Actor Philip Seymour Hoffman was found dead this morning in his West Village apartment in NYC. Various media outlets are reporting the cause of death may have been a drug overdose, but no official confirmation on that yet. He was 46.
It’s no exaggeration to say that Hoffman was one of the greatest actors of his generation, stage or screen. He was not a STAR – he was publicly soft-spoken and not blessed with leading-man looks. But you’d be hard-pressed to find an actor over the past fifteen or twenty years who so consistently knocked it out of the park, from supporting roles and cameos in studio films to some of the most indelible characters in recent independent cinema. His IMDB page is an absolute murderer’s row of terrific performances, even if the films themselves weren’t on the same level.
He earned Oscar nominations for his supporting turns in “Charlie Wilson’s War,” “Doubt” and “The Master,” and won once for his transformative lead performance in 2005’s “Capote.” And even while those are wonderful roles and he deserved recognition for every one, I’m not even sure they crack my top 5 for him. “Almost Famous.” “Punch-Drunk Love.” “Magnolia.” “Boogie Nights.” “The Savages.” “Before the Devil Knows You’re Dead.” “Synecdoche, New York.” “Mary and Max.” “25th Hour.” “Moneyball.” “The Big Lebowski.” “The Ides of March.” Even in big-ticket fare like “Mission: Impossible III” or “Catching Fire,” he brought his A-game every single time. He was one of the few American actors that I would without reservation say had that “British quality:” a dedication and attitude towards acting as a craft, to be respected and taken seriously even in the most non-serious roles.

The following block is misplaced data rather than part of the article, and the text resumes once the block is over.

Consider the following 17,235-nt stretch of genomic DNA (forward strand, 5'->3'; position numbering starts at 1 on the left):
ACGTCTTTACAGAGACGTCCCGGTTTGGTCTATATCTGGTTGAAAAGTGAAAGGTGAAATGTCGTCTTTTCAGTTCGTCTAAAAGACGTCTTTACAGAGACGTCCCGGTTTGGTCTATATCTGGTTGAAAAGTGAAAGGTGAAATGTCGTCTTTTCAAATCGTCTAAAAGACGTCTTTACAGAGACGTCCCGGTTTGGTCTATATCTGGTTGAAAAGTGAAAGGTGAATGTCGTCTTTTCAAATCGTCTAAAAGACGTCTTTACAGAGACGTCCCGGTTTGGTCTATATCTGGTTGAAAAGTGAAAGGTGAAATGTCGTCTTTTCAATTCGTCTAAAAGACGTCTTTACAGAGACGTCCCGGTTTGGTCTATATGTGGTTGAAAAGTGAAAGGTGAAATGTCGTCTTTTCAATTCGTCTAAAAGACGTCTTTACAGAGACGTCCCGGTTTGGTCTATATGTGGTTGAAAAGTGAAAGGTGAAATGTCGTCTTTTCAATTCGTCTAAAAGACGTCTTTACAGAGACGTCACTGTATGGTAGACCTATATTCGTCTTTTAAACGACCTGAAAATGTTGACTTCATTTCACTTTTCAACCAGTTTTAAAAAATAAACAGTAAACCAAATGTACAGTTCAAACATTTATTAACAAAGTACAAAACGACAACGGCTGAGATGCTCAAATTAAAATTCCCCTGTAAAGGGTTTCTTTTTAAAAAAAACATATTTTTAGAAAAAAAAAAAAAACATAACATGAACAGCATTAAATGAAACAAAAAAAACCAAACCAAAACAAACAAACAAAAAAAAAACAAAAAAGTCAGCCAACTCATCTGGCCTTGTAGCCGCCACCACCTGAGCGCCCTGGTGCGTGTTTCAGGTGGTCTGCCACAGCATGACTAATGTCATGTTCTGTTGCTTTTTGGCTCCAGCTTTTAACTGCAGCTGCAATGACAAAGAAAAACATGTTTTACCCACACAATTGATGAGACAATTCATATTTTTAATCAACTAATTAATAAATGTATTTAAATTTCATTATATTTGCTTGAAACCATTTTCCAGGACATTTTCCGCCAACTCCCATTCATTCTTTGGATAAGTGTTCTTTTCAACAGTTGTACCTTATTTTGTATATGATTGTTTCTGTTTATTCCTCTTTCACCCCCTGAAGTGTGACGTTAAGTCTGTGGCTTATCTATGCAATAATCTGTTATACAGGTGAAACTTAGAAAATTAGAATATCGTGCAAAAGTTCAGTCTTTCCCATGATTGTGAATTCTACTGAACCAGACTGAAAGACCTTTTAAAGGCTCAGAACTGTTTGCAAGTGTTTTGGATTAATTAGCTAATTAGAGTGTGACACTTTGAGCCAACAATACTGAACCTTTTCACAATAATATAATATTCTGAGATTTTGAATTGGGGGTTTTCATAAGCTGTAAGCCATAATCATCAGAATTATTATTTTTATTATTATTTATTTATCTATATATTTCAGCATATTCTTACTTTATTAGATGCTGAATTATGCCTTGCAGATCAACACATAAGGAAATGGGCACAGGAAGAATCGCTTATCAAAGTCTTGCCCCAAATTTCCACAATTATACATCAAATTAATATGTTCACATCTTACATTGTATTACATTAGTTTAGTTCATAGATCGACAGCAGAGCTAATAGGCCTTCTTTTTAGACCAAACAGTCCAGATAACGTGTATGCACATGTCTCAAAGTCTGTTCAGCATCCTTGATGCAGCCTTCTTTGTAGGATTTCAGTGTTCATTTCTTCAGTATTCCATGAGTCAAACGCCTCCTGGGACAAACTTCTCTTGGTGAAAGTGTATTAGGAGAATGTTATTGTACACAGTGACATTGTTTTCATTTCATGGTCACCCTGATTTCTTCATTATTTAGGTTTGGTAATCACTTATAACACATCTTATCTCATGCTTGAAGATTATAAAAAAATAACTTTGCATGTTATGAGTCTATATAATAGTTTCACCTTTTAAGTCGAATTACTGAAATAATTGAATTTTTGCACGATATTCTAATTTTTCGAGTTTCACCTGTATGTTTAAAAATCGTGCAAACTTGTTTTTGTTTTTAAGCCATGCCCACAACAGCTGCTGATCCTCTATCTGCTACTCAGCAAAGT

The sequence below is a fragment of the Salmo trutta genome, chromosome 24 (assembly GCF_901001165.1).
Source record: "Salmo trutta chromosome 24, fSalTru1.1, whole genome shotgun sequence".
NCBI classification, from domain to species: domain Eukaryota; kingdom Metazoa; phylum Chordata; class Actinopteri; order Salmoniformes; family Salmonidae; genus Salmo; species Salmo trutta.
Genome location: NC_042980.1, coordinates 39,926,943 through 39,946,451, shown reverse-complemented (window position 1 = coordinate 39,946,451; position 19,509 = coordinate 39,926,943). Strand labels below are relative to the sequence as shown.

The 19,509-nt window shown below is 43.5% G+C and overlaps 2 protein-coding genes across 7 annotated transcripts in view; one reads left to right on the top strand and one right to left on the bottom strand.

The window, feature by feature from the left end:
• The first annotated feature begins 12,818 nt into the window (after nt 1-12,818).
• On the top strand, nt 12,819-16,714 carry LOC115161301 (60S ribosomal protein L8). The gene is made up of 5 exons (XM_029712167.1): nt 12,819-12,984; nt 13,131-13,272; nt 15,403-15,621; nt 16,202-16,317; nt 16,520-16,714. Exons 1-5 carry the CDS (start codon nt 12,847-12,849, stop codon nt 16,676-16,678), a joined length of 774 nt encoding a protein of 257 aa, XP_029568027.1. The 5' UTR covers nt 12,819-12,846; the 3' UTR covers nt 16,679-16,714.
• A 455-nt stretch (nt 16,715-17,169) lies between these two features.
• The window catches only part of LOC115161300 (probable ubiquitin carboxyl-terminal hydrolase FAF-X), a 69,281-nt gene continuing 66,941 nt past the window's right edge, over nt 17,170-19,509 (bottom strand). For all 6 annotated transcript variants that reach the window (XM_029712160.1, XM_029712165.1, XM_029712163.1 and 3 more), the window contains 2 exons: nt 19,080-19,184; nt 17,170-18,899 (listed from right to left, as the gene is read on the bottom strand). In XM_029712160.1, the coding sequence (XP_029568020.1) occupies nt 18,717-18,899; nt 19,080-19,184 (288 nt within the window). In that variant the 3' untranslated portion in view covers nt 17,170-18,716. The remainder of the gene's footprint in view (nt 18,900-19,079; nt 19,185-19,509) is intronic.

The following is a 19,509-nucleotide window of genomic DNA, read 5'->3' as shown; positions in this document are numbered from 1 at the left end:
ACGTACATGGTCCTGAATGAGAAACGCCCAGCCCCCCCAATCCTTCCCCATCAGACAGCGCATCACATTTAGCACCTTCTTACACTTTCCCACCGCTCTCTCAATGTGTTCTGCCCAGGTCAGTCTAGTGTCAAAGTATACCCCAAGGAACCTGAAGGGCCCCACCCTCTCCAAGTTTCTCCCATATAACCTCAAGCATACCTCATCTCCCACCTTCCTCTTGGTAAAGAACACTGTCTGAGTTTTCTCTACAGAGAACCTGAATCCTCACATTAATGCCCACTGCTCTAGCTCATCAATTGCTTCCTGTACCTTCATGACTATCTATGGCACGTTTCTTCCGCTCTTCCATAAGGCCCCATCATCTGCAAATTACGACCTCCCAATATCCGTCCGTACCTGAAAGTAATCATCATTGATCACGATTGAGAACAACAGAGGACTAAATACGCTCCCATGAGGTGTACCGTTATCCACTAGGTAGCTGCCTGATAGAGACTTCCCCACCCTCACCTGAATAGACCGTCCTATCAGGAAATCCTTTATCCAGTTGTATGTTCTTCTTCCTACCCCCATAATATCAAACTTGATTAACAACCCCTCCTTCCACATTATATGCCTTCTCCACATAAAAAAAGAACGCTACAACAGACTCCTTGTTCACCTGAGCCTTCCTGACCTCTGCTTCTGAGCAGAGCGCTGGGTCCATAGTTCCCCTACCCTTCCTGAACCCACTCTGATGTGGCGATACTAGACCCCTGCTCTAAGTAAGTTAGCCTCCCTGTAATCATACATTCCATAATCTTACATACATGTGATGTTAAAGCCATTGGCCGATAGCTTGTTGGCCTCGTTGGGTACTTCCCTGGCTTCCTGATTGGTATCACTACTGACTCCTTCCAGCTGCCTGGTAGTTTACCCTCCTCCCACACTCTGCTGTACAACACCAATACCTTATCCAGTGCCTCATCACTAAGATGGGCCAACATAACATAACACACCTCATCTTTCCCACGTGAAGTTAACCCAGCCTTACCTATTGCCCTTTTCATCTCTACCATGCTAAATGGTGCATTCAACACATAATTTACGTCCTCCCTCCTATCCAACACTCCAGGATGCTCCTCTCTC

In recent years Hoffman openly admitted that he had struggled with drug addiction since being in graduate school at NYU in the late ’80s. He checked himself into rehab in 2012. It is tragic and unfortunate that even with his career and talent, his partner and family, and the wide-spread love and respect for him in the industry, there was still this immense pain in his life. I wish it had been otherwise. Our empathy and sorrow goes out to Mimi O’Donnell and the couple’s three children.
Hoffman’s likely last film performance will be seen later this year in Anton Corbijn’s adaptation of John le Carré’s “A Most Wanted Man.” The film, and Hoffman’s turn, earned widespread acclaim at Sundance last month.